Last edited: Mar 12, 2009
  10. WhiteWolf4

    WhiteWolf4 New Member

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    I hate plastic on a firearm....WhiteWolf
     
  11. M14sRock

    M14sRock New Member

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    I'd love to have you wring one out thoroughly.
     
  12. big shrek

    big shrek Well-Known Member

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    What makes me curious is how well the plastic holds form after many thousands of rounds & a fair amount of abuse...like sticking it in a Southern truck's gun rack and catching sun for a few years ;)
     
  13. rexaroonie

    rexaroonie New Member

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    Just looking for an update, anything yet?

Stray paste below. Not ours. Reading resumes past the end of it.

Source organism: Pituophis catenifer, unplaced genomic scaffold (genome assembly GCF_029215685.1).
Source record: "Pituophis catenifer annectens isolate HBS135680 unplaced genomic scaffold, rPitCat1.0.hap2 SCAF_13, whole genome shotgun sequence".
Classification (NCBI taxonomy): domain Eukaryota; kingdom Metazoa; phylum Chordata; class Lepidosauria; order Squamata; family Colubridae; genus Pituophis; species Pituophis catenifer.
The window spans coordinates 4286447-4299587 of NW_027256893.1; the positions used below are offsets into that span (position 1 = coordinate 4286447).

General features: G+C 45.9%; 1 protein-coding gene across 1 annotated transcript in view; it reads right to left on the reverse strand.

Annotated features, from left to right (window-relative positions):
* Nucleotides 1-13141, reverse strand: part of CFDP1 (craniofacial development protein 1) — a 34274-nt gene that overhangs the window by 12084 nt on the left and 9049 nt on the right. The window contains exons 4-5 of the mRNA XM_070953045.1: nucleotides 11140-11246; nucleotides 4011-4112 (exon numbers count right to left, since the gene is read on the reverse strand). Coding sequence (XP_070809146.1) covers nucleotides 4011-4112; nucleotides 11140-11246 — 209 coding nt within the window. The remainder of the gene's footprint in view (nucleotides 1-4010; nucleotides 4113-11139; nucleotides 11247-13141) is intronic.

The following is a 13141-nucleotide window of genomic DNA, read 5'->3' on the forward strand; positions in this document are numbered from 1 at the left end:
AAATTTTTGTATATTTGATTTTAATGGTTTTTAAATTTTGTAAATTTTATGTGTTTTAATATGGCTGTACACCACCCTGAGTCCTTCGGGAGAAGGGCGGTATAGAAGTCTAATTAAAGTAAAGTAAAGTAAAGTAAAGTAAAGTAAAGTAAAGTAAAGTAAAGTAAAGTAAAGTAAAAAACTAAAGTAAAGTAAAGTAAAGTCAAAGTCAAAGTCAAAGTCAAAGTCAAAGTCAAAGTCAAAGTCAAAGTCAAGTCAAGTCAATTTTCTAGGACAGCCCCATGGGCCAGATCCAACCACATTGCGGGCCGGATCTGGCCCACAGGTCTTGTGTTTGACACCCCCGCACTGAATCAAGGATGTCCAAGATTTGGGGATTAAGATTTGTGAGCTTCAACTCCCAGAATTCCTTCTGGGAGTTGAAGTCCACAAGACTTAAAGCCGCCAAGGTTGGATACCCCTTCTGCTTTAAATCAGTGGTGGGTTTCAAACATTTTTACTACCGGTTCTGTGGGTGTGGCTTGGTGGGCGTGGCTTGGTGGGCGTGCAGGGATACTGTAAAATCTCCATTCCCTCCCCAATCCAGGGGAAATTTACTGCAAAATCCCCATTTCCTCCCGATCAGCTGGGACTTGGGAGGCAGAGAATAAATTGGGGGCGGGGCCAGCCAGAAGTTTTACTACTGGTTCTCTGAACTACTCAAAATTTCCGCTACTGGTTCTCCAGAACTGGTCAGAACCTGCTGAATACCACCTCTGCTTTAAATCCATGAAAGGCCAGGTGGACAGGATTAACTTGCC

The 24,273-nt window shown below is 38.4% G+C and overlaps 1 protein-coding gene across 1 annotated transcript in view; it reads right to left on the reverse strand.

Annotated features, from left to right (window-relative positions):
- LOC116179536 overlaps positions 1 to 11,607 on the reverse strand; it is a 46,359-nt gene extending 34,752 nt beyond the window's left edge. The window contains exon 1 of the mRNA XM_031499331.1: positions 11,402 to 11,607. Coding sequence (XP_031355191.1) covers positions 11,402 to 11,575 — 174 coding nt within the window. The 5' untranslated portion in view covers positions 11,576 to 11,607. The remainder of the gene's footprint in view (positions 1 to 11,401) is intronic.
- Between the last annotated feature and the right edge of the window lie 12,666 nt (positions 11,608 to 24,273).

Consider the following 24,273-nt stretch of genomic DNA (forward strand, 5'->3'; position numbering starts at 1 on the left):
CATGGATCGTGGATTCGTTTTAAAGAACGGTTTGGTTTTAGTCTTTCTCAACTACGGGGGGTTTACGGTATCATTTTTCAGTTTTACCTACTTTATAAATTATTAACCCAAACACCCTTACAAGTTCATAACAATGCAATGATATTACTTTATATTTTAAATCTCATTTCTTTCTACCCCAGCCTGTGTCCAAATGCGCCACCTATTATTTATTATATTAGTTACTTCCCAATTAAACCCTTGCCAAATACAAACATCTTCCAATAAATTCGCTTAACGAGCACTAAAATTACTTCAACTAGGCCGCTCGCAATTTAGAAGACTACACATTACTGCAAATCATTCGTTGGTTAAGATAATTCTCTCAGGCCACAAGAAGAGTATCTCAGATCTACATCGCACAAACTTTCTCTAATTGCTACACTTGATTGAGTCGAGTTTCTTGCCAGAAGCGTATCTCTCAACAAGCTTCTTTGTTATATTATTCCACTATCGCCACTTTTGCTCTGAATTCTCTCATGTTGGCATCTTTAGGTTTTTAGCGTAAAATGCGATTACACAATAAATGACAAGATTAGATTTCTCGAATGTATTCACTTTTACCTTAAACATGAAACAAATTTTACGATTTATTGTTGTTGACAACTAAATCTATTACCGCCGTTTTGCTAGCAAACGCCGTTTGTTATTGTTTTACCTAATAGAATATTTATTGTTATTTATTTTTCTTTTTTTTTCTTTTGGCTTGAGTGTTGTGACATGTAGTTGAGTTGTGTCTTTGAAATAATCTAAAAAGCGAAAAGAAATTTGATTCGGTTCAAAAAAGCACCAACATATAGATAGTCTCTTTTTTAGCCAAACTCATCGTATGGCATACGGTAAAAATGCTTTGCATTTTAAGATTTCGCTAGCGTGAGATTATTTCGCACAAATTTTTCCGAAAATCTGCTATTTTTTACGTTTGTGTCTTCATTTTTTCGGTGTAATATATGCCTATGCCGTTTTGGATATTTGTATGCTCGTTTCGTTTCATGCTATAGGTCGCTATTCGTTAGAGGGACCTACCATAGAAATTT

14. RL357Mag

    RL357Mag New Member

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    Hey Bear, while you're at it could you call Henry Repeating Arms and ask them why they ruin a beautiful and accurate lever gun by using plastic barrel bands and front sights? :D
     
  15. stalkingbear

    stalkingbear Active Member

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    OK Here goes-The plastic trigger guard is washer & dryer safe. Yes I did it! After doing that I threw it against the ground several times. It STILL survived! Then I installed it as is, in an 10/22 to test as it came to me. While it exhibited some creep & overtravel (as usual), the weight of pull was better than almost all out of box 10/22s I've felt (about 5 pounds). It seemed to have somewhat of a "mushy" trigger but was otherwise ok. The pins did have to be lightly pushed out as they fit a lot better than in the aluminum housings. The trigger itself as well as the magazine release is also plastic.